The arrival of Jamaican immigrants of color in the United States also brings tension between them and African Americans. We all know that people of color struggle in America. This is not new. What is difficult for many to understand is that the relationship of Caribbean immigrants of color—especially Jamaican immigrants—and African Americans is full of conflict and struggle. It is a black against black issue.

African Americans and Caribbean people of color share a common ancestry. Slavery took us to the United States, the Caribbean, South America, and other places in the world. The consequences of this are the result of the “divide and conquer” attitude that was skillfully organized from the outside. For example, this tension is manifested in Haitians feeling superior to Trinidadians, Trinidadians feeling superior to Jamaicans, Jamaicans feeling superior to African Americans, and each group feeling threatened by each other in its tenuous economic, political, and social struggle in America.

I must emphasize that the marginalization of Jamaican immigrants of color is underscored by deeper issues of an economic, political, social, and educational nature. When one looks at groups of African ancestry in America one should ask: Who benefits from this divisiveness among people of African ancestry? In whose interest is it being perpetuated? For what purpose is it being done? And, what is being done to alleviate the problem?


Many Jamaicans in this country speak excellent English. Is command of the “Queen’s English” an asset for Jamaican immigrants in accommodating to U. S. society?

Yes, for those of us who speak it. English is Jamaica’s national language. Many of us were encouraged in our homes to speak the “Queen’s English.” Proper English was an avenue to success, while patois was downplayed. These Jamaicans have been educated in a Jamaican traditional grammar school where English is rigorously taught throughout one’s entire school life.

The Jamaican grammar school is the ticket to success in Jamaica and abroad. It is the entree to America, Canada, England, and South Florida. There are 48 traditional grammar schools in Jamaica to-date. They were founded by the English who settled there during the 17th and 18th centuries. A national qualifying exam at the age of ten determines a student’s entry into these schools. Imagine being placed in this environment from age 10 to 18. You were expected to succeed. There were certain stigma attached to failure. Thus, it was in the student’s best interest to shine.

Students who complete the 14th grade and graduate from the traditional grammar school are admitted as sophomores in American universities. They are prepared to become professionals and leaders in business, education, and government. They represent “la crème de la crème” of Jamaican society.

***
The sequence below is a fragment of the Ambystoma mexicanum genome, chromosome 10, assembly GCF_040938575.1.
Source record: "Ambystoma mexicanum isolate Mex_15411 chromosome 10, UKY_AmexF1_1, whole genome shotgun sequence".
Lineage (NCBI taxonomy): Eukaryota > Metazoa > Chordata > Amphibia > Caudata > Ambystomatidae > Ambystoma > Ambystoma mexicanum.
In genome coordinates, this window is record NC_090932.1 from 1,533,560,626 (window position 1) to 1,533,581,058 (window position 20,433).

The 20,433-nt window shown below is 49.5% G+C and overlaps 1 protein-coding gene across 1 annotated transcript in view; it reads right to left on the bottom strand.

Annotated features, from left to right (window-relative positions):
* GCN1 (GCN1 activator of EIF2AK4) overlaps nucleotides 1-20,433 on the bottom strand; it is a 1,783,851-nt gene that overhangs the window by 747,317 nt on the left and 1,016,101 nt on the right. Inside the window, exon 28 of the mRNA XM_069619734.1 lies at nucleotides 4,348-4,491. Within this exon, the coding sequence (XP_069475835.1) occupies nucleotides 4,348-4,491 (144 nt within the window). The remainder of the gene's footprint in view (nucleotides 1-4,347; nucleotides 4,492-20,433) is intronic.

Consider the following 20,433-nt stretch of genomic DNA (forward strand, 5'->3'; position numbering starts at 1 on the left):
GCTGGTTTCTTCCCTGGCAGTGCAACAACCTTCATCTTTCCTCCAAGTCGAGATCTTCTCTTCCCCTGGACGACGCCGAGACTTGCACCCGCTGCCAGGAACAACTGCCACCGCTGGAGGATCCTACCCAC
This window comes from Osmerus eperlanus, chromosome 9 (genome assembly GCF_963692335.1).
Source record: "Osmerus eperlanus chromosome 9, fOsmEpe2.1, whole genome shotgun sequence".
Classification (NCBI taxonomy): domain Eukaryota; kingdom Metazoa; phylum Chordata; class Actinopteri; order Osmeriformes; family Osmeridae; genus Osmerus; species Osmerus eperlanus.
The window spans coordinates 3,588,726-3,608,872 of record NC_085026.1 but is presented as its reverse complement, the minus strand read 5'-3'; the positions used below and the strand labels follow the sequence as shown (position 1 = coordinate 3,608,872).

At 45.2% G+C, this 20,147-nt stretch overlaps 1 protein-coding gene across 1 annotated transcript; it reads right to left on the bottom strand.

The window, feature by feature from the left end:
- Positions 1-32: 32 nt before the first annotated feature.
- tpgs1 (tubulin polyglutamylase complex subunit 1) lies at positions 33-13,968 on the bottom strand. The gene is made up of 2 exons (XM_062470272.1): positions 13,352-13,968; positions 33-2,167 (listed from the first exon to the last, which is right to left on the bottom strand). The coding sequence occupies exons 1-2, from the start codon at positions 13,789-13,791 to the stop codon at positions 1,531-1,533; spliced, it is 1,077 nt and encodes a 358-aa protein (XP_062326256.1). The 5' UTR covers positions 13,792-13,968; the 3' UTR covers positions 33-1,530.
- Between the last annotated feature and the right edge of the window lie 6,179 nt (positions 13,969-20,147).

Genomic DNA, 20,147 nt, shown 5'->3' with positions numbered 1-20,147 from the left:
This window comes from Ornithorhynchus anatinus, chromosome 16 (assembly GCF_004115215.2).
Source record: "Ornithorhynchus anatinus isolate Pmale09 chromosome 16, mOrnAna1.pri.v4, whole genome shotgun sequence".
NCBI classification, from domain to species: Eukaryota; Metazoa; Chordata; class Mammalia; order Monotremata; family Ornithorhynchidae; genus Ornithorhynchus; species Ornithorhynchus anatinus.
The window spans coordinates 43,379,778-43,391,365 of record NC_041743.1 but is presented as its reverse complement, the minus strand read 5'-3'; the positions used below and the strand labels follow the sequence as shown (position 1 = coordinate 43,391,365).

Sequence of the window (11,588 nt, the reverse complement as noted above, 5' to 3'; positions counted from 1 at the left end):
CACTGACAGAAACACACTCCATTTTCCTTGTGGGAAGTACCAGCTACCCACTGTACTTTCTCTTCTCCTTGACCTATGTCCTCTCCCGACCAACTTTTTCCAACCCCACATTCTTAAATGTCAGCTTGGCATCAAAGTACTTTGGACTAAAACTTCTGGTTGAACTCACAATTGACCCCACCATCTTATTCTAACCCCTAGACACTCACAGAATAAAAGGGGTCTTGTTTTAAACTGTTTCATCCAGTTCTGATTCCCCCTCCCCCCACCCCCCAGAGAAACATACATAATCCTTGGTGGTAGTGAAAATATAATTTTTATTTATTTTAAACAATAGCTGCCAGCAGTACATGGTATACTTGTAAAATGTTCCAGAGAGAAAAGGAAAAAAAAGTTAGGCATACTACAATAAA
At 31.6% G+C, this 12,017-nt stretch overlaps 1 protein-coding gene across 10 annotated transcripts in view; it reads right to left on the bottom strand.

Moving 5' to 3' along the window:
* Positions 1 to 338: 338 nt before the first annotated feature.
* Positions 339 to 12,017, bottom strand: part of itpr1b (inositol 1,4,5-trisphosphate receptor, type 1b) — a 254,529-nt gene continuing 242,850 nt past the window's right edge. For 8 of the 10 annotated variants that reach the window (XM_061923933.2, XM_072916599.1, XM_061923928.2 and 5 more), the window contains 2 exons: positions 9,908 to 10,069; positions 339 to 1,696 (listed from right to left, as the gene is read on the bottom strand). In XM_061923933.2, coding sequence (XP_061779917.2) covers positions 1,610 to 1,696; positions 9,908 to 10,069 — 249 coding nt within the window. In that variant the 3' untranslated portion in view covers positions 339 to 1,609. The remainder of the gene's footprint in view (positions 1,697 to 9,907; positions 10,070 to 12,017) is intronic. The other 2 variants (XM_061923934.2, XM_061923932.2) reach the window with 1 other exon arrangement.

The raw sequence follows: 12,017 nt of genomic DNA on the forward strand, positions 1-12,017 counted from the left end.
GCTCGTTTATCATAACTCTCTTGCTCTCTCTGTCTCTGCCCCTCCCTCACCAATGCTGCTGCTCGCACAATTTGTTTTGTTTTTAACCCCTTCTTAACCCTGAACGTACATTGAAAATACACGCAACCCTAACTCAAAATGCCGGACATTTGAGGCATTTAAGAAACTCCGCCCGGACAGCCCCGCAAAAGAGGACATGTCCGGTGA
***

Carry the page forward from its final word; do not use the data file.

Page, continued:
What happens to Jamaican students who are unable to attend traditional grammar school?

Students who do not pass the qualifying exam attend non-traditional grammar school. These are our comprehensive technical high schools and private schools. Although in all of these schools English is vigorously taught, they are more technically oriented. These nontraditional schools comprise the majority of schools in Jamaica today. These students ultimately fill the service and maintenance positions in Jamaica.


What have been the consequences of this elitism in Jamaican society?

The consequences were that Jamaica continued to maintain a superior class system inherited from the English. Finally, after centuries, Jamaicans have acknowledged what a privileged education for the few has done to the nation. Last year, the qualifying exams to attend the Jamaican traditional grammar school were eliminated.

Over the years, highly educated Jamaicans have become more comfortable about speaking Jamaican patois in public without fearing that people will condemn them or put them in a certain class. It is interesting to note that many of us in America who did not speak patois in Jamaica do speak it when we step off its shores. Is the use of patois in America a connecting link that holds us together outside Jamaica? I believe so.

Can you talk about how marginalization affects Jamaican school children of color in America?

Jamaican children, depending on their circumstances, experience different types of marginalization. We have children who were born in Jamaica and immigrated to America, and we have children who were born in America and who may or may not consider themselves Jamaican.